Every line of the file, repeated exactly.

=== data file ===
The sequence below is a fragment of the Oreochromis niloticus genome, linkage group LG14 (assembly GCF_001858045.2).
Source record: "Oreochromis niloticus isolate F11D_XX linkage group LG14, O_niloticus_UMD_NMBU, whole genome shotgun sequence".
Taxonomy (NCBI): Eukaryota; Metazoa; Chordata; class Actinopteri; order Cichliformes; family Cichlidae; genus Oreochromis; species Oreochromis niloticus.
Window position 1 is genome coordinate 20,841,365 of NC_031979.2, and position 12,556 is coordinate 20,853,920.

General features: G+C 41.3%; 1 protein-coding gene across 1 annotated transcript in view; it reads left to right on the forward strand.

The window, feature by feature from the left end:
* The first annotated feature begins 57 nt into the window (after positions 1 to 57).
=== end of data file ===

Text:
The sequence below is a fragment of the Oreochromis niloticus genome, linkage group LG14 (assembly GCF_001858045.2).
Source record: "Oreochromis niloticus isolate F11D_XX linkage group LG14, O_niloticus_UMD_NMBU, whole genome shotgun sequence".
Taxonomy (NCBI): Eukaryota; Metazoa; Chordata; class Actinopteri; order Cichliformes; family Cichlidae; genus Oreochromis; species Oreochromis niloticus.
Window position 1 is genome coordinate 20,841,365 of NC_031979.2, and position 12,556 is coordinate 20,853,920.

General features: G+C 41.3%; 1 protein-coding gene across 1 annotated transcript in view; it reads left to right on the forward strand.

The window, feature by feature from the left end:
* The first annotated feature begins 57 nt into the window (after positions 1 to 57).